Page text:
Fashion + Feminism

Feminism at the office: the evolution of workwear fashion

Women’s workwear has not had a stable, stagnant relationship as its male counterpart. The history of women’s office wardrobe has seen its ups and downs both it terms of size and style. Here’s a brief history of how work fashion has evolved and what workwear looks like in 2020.

The birth of women’s workwear

Woman were seen as the caregivers and homemakers while the men folk went to earn a living. This all changed particularly during war times when women took jobs as the men were off. Thus, war times can be regarded as the first time in history when the need for women’s workwear rose.

Work meant that women had to move around and get things done. The current clothing silhouettes did not necessarily allow this to happen. Due to the lack of a distinctive office wear clothing line, women thus picked up silhouettes from the men’s wardrobes and borrowed pieces like jeans, dungarees and pants for work. 

Sophistication of wardrobe

By the 20th century, the number of women in the office rose though they retired to family life once married. With this young and blaring workforce, a new office wardrobe emerged. Think silk blouses paired with skirt and blazer separates. Elegance and sophistication were key factors in making a line of workwear. 

Skirt and dress lengths were still modest, falling below the knees. Blouses were loose but not baggy with high necks and long sleeves. Hats were a common accessory and jewellery too saw a wave of sophistication in terms of design and quality.

Workwear trends for women

It was by the mid 20th century that women’s workwear finally took a lead of its own. The 60’s saw the introduction of the mini skirt. While wearing it to work was still considered a rebellious move, the mini skirt did get a tweaked office version with short, straight and modern look for work.

The 80’s brought with them the ‘Boulder Shoulders’. Padded shoulders finally meant that women were shedding the feminine look and opting for a powerful masculine approach both at work and in their wardrobes. 

The end of the century saw womenswear finally at par with men with the advent of the ‘pant-suit’. While the basic structure was picked up from that of a man’s wardrobe, the female edition had its own tweaks. A comparatively shorter collar length with a wider gap in the blazer to highlight the neck and collarbone. The straight pant meant that women were finally able to reveal the shape of their legs like never before.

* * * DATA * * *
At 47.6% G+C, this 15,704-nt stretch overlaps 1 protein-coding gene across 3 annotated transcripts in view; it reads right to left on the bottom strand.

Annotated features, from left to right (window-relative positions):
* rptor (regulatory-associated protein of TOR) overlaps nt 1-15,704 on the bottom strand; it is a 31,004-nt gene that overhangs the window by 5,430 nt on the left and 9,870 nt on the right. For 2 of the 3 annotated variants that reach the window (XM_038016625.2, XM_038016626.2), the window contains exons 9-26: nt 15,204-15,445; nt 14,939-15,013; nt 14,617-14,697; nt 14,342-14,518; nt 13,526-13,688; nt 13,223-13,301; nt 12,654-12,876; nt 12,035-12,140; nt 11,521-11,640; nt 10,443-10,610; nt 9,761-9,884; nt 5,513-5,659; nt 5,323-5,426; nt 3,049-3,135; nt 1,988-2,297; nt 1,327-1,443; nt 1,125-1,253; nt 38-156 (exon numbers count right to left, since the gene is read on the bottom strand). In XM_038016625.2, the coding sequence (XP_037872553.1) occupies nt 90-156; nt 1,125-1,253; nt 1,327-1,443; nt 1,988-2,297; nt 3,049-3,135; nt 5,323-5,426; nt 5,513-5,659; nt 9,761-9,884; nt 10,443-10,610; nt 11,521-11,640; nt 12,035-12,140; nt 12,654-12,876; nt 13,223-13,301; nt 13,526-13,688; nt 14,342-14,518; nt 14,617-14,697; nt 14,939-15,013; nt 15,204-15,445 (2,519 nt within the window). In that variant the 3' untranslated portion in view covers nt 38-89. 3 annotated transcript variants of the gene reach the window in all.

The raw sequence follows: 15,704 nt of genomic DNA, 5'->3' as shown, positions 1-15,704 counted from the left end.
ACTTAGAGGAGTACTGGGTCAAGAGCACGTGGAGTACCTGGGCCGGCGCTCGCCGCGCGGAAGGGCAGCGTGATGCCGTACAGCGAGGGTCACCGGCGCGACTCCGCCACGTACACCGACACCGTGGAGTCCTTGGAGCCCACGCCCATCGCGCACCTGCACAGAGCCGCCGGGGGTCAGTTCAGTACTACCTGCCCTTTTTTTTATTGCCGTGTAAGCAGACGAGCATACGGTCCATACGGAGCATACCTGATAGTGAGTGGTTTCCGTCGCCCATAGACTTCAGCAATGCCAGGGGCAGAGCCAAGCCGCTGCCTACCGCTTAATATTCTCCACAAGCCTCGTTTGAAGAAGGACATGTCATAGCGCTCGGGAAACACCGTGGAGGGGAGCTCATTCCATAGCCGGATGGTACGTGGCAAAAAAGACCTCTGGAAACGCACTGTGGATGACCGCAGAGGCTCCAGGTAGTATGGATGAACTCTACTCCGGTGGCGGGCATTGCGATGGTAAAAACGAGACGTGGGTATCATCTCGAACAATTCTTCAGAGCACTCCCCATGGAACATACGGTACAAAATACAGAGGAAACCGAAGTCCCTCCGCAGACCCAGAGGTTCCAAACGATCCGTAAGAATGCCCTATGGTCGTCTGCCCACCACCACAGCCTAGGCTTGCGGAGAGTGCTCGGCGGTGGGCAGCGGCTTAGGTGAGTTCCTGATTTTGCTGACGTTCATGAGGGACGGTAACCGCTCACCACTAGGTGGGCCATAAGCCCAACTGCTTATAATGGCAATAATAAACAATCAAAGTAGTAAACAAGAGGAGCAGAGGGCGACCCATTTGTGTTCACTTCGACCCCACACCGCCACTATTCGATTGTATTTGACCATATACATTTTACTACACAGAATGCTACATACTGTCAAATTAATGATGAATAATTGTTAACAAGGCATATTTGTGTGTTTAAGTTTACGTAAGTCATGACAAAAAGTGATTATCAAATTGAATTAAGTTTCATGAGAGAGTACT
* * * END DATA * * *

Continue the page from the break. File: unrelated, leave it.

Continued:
Thus 20th century did not just define modern day office wardrobe but also brought with it functional changes that made life at office much easier.

The casual-formal balance

Up until now, office wear has been considered a formal atmosphere but this all changed in the 21st century. With a shift from process-oriented economy to a result-oriented economy, employers were more concerned with getting the job done rather than what clothes you wear at work.

This meant that office clothes didn’t have to be all that formal. Casual wardrobe staples like t-shirts, jeans and jackets were now making way into the office setting. The rise of ‘smart-casual’ meant that a t-shirt, jeans, blazer with sneakers were considered workwear appropriate.

As the restraints of wearing formals fell, the opportunity to show personal style rose. Blaring colours, daring silhouettes and bizarre accessories were ways to be fashionable as well as professional.

Even though retailers today sell formal silhouettes for the office, the clear line of distinction between workwear, casual wear and home wear has disappeared. We see an overlap of ideas and silhouettes. This is by far the greatest achievement in office fashion.

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